Outside the Box
Opinion

Opinion

Opinion Roundup: Gerrymandering, HB2 returns to federal court, rising sea levels and more

Posted June 19, 2018 9:00 a.m. EDT

Gerrymandering  (Tom Brenner/The New York Times)

Tuesday, June 19, 2018 -- A round up of opinion, commentary and analysis on: Efforts to limit partisan gerrymandering falter at Supreme Court, legal battle over HB2 returns to federal court in Winston-Salem, Trump's border policy under continued fire, entire NC communities will be affected by sea-level rise and more.


GERRYMANDER CAN KICKED DOWN TO TOBACCO ROAD?
SCOTT BAUER & GARY ROBERTSON: High court decision extends legal battle over gerrymandering (AP reports) -- Democrats hoped a Wisconsin case would be the vehicle the U.S. Supreme Court would use to strike down highly partisan gerrymandering of electoral maps. When those hopes fizzled, attention turned to N.C. A case challenging that battleground state's congressional districts appears to offer stronger evidence of harm.

ANNE BLYTHE: Is NC partisan gerrymander case up next after Supreme Court 'punts' on Wisconsin and Maryland? (McClatchy Newspapers report) -- The U.S. Supreme Court sidestepped making a landmark ruling on Monday about when gerrymandering for partisan gain goes too far, leaving some legal analysts to speculate that North Carolina could have the next case to test that question. The justices issued long-awaited rulings in Wisconsin and Maryland cases that could have had a profound stamp on legislative redistricting in the states and reshape American politics. Instead, the justices sent both cases back to lower courts for further proceedings, a move largely described on social media as "a punt."

ADAM LIPTAK: Supreme Court Avoids an Answer on Partisan Gerrymandering (New York Times reports) -- The Supreme Court declined to address the central questions in two closely watched challenges to partisan gerrymandering, putting off for another time a ruling on the constitutionality of voting districts designed by legislatures to amplify one party’s political power.

NINA TOTENBERG: Supreme Court Leaves 'Wild West' Of Partisan Gerrymandering In Place — For Now (NPR reports) -- The U.S. Supreme Court punted on its biggest decision of its term so far. The justices had been expected to rule on the limits of partisan gerrymandering. Instead, the court sidestepped the major issues on technical grounds, sending the issue back to the lower courts for further examination.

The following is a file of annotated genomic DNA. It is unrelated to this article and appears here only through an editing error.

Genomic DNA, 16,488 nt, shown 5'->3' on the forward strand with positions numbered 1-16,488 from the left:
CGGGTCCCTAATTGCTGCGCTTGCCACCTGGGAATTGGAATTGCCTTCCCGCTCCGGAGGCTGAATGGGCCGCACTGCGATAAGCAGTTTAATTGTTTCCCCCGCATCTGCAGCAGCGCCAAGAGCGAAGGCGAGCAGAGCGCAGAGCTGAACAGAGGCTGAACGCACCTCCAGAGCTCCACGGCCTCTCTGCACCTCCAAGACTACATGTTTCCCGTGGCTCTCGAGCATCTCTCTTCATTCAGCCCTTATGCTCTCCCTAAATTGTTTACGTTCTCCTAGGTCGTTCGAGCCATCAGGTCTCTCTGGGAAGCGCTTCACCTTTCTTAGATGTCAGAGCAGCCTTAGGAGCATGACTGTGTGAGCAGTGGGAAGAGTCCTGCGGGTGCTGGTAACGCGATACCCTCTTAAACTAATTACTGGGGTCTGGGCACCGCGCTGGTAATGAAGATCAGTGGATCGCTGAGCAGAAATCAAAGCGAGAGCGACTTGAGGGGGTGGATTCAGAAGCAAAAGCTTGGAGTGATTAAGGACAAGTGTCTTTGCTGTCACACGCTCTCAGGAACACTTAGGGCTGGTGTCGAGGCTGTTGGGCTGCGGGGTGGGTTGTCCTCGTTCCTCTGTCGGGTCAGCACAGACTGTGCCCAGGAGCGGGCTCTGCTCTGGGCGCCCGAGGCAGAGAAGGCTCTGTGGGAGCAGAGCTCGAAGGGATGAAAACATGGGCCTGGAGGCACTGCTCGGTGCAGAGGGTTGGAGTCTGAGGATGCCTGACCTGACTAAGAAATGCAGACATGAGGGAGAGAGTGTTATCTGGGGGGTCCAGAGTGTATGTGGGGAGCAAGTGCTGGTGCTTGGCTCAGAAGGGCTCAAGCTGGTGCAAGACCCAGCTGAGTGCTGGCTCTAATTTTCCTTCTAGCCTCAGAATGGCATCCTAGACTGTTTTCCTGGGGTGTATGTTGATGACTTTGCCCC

ROBERT BARNES: Efforts to limit partisan gerrymandering falter at Supreme Court (Washington Post reports) -- The court made technical rulings in cases brought in Wis. and Md. that seemed to hold the promise of being a landmark decision. The decision leaves districts in both states intact for the midterm elections.

BRENT KENDALL & JESS BRAVIN: Supreme Court Sidesteps Major Legal Issues in Gerrymandering Cases (Wall Street Journal reports) -- The Supreme Court dodged the question of how far legislative majorities can go to entrench their power by drawing favorable electoral districts, dealing a blow to political minorities who say that partisan gerrymanders deprive them of fair representation.

JOAN BISKUPIC: 9-0 ruling masks deep division on gerrymandering at Supreme Court (CNN reports) -- The Supreme Court's rejection of Democrats' challenge to districts they say were rigged on a partisan basis by Wisconsin Republicans came on a 9-0 vote, but dueling opinions revealed internal conflicts and portend difficulty ahead for any future gerrymandering claim.

RICHARD PILDES: Will the Court Ever Address Gerrymandering? (New York Times column) -- Until we shift to a more sensible system than having partisan state legislatures create election districts, judicial constraints would be welcome. Monday’s decisions reject one means of challenging partisan gerrymanders under the Constitution, but the court is soon going to be faced with other approaches.

AMBER PHILLIPS: Supreme Court just gave Republicans a big break on gerrymandering (Washington Post analysis) -- The court decided not to rule partisan gerrymandering unconstitutional, pausing efforts by Democrats to change the maps in time for the 2018 and 2020 elections.

DAVID DAILEY & CATHERINE VAUGHEN: The only people who can fix gerrymandering now are voters (Washington Post column) --Gerrymander, as well as a federal three-judge panel in North Carolina, which will likely head to the Supreme Court

LEGISLATURE 2018
GOP looks to override vetoes on new parties, maps (AP reports) -- Republican legislators are moving to try to override Democratic Gov. Roy Cooper's vetoes, this time on legislation limiting candidates for new parties and redrawing judicial districts in the state’s two largest counties.

ROSE HOBAN: Legislature Moves to Reduce Psychiatric Boarding in Hospital Emergency Rooms (N.C. Health News) -- A bill seeks to address the problem of people languishing in hospital EDs, waiting for a psychiatric bed, but mental health advocates decried the process.

LAURA LESLIE: Weekly protests conclude at legislature, but movement continues (WRAL-TV reports) -- State lawmakers took the day off after several long days last week, but that didn't stop protesters from conducting the last of a series of weekly demonstrations at the General Assembly.

More arrested in final week of demonstrations (AP reports) -- More than 130 people have been arrested or cited by police at the Legislative Building during six weeks of non-violent action as part of a national civil rights movement seeking largely liberal-leaning demands.

CAMPAIGN 2018